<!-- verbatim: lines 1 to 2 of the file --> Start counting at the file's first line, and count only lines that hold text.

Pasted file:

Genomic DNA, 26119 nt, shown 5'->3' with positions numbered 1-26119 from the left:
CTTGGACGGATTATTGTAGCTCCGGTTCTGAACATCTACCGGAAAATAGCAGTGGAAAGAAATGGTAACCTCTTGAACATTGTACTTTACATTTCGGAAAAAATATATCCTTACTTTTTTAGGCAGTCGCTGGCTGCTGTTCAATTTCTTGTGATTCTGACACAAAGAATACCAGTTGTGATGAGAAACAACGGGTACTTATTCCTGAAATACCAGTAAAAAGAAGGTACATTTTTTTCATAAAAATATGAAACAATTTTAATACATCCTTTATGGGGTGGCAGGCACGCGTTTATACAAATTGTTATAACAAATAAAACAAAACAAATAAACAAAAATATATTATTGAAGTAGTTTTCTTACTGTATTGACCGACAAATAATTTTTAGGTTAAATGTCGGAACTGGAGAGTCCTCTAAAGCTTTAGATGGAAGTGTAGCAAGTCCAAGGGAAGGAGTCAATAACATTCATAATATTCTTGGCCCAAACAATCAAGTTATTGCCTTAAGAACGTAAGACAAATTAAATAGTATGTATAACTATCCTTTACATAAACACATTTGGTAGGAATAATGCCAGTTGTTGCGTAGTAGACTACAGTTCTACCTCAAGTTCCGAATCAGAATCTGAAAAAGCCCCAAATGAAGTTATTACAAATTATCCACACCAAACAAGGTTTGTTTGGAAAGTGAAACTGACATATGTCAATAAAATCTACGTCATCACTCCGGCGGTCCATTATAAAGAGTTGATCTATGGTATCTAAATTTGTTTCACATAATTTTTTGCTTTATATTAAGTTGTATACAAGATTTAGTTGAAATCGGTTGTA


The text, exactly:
Genomic DNA, 26119 nt, shown 5'->3' with positions numbered 1-26119 from the left:
CTTGGACGGATTATTGTAGCTCCGGTTCTGAACATCTACCGGAAAATAGCAGTGGAAAGAAATGGTAACCTCTTGAACATTGTACTTTACATTTCGGAAAAAATATATCCTTACTTTTTTAGGCAGTCGCTGGCTGCTGTTCAATTTCTTGTGATTCTGACACAAAGAATACCAGTTGTGATGAGAAACAACGGGTACTTATTCCTGAAATACCAGTAAAAAGAAGGTACATTTTTTTCATAAAAATATGAAACAATTTTAATACATCCTTTATGGGGTGGCAGGCACGCGTTTATACAAATTGTTATAACAAATAAAACAAAACAAATAAACAAAAATATATTATTGAAGTAGTTTTCTTACTGTATTGACCGACAAATAATTTTTAGGTTAAATGTCGGAACTGGAGAGTCCTCTAAAGCTTTAGATGGAAGTGTAGCAAGTCCAAGGGAAGGAGTCAATAACATTCATAATATTCTTGGCCCAAACAATCAAGTTATTGCCTTAAGAACGTAAGACAAATTAAATAGTATGTATAACTATCCTTTACATAAACACATTTGGTAGGAATAATGCCAGTTGTTGCGTAGTAGACTACAGTTCTACCTCAAGTTCCGAATCAGAATCTGAAAAAGCCCCAAATGAAGTTATTACAAATTATCCACACCAAACAAGGTTTGTTTGGAAAGTGAAACTGACATATGTCAATAAAATCTACGTCATCACTCCGGCGGTCCATTATAAAGAGTTGATCTATGGTATCTAAATTTGTTTCACATAATTTTTTGCTTTATATTAAGTTGTATACAAGATTTAGTTGAAATCGGTTGTA